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For Christmas I was lucky enough to get a Diana F+ camera along with 5 colour films and 1 black & white one - I borrowed a Tripod off my Dad (which he then gave me) and I have spent the last few months experimenting. One of the things I found a hindrance with my Diana F+ was the fact it only took 120 films, which were both expensive to purchase initially, but were also very expensive to have developed. This meant there was less experimenting and more praying the shots came out, which took the fun out of it slightly! I decided to buy a flash attachment for it and also a 35mm back so I could carelessly snap away and really get to grips with it, but they each cost around £40-£50 so I knew that was out of reach for a little while.
Then about a month ago I was browsing lomography.com and I came across the Diana Mini with Flash Package; the Diana F+ little 'sister' which was basically exactly the same as the Diana F+ but smaller and used a 35mm back - plus it came with a flash which was interchangeable between the Diana F+ and the Mini. So I decided I would buy this second camera instead of the attachments for my original camera. The price tag was hefty, at £80 it was as much as the individual attachments I needed, but by this point the need for a second camera had become overwhelming (shallow, I know) and I really wanted it!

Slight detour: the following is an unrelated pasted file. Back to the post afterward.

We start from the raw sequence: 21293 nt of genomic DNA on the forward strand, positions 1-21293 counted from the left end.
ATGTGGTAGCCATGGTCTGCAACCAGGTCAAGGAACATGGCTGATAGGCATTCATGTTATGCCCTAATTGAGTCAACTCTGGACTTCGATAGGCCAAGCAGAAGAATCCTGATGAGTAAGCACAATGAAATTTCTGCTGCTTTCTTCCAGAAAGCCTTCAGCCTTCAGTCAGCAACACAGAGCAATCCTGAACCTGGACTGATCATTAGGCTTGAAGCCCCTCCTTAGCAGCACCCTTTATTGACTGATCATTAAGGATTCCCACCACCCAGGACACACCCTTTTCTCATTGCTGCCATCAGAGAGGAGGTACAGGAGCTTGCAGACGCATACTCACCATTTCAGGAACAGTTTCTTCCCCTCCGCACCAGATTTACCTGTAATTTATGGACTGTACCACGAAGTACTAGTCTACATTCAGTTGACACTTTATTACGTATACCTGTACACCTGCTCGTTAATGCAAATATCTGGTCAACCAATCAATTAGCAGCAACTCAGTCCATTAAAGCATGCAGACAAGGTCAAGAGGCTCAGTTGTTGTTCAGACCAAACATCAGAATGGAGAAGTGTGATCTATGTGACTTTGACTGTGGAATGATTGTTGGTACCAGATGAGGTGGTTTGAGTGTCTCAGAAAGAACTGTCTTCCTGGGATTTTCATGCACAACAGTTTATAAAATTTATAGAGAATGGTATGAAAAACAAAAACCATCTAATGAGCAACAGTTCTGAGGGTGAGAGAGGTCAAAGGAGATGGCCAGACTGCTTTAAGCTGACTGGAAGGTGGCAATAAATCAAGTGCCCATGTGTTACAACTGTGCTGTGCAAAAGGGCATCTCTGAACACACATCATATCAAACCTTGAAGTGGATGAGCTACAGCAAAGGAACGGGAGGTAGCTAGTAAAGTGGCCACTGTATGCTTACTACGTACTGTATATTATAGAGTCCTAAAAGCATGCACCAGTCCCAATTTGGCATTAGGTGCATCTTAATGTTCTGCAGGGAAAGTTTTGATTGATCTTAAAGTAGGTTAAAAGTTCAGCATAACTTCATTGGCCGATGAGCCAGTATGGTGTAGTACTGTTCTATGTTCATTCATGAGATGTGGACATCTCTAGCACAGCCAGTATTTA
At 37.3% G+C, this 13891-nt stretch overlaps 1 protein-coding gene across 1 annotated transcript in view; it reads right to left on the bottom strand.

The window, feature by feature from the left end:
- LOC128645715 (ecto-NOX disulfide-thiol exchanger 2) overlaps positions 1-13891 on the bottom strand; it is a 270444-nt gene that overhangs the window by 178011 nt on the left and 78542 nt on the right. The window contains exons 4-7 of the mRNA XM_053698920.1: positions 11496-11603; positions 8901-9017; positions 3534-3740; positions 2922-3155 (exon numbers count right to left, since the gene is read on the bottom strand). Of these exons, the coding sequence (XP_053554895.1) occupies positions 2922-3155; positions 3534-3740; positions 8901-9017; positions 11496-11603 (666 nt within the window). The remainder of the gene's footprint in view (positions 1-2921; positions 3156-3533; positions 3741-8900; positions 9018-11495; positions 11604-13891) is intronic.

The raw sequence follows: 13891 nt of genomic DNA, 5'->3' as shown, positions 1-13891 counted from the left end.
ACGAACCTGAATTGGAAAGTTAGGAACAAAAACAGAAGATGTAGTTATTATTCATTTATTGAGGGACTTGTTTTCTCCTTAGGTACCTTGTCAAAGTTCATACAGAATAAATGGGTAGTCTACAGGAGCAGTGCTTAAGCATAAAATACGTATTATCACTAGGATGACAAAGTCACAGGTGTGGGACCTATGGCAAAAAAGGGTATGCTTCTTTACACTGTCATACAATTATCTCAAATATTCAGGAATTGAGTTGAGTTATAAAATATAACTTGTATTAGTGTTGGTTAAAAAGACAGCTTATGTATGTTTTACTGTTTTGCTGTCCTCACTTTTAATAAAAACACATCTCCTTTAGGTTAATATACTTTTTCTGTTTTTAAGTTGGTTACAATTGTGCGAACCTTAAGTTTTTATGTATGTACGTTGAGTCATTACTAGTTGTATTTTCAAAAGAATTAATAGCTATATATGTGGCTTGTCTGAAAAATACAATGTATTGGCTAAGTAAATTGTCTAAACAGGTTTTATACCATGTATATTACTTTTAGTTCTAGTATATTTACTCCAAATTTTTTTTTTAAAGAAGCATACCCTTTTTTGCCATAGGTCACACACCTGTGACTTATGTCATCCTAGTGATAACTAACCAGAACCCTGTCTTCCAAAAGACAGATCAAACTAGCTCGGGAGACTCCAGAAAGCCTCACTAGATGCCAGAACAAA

I scoured eBay and came across a couple priced at a much more affordable £60; then I stumbled across one for £50, or best offer. I offered £40 (you don't get if you don't ask!) and the seller came back with £43. AND it had free postage & packing. I paid up straight away and eagerly awaited my parcel.
When my Diana Mini arrived it came in the cutest compact box. The camera box slides out from the side and under the camera box there is a cool hard back book which splits in half from the middle like a set of doors and gives you lots of tips about how to get the best pictures. It includes millions of tiny images which provide inspiration for taking shots. Then under the brightly coloured, yellow, cardboard camera box there is an instruction pamphlet which includes a 'map' of the camera and all of its component parts. There's a really cool Diana poster included; which if you're a photography geek like me you can pin up on your 'inspiration board' (whole other story!).